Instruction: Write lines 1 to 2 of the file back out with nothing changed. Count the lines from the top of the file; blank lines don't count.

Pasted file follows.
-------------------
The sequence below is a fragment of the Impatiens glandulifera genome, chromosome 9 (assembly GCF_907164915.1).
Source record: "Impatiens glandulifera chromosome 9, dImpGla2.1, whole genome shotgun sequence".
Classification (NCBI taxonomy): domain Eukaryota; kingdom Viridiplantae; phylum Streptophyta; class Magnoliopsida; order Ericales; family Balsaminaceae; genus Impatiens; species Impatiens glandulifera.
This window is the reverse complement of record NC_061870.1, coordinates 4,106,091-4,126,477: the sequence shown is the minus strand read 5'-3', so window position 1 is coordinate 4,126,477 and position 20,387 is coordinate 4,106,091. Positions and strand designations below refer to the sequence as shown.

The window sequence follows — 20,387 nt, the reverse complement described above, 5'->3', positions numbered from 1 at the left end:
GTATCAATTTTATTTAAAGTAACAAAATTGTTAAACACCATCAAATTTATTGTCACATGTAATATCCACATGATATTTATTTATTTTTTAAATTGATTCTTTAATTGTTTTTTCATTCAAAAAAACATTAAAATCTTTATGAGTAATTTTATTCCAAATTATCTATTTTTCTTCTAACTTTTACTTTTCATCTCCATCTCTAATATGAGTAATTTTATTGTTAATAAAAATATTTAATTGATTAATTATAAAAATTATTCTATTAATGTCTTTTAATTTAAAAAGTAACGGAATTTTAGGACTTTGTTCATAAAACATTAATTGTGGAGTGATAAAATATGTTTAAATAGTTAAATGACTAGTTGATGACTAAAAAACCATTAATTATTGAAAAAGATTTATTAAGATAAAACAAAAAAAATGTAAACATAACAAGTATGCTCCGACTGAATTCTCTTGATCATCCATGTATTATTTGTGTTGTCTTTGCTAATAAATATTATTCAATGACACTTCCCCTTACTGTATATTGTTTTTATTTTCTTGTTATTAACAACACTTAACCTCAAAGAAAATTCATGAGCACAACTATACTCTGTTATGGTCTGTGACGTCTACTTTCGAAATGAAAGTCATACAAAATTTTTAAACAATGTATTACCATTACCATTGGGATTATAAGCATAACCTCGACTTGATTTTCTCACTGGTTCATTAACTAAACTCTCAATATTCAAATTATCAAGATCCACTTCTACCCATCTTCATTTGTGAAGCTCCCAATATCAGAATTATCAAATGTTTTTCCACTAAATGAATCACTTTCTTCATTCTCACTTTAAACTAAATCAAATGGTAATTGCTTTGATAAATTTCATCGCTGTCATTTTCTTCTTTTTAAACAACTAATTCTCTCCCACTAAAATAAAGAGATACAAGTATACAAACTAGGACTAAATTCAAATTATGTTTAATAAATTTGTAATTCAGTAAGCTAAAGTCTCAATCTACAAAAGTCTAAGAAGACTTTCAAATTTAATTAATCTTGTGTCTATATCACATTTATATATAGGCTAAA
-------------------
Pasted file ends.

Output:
The sequence below is a fragment of the Impatiens glandulifera genome, chromosome 9 (assembly GCF_907164915.1).
Source record: "Impatiens glandulifera chromosome 9, dImpGla2.1, whole genome shotgun sequence".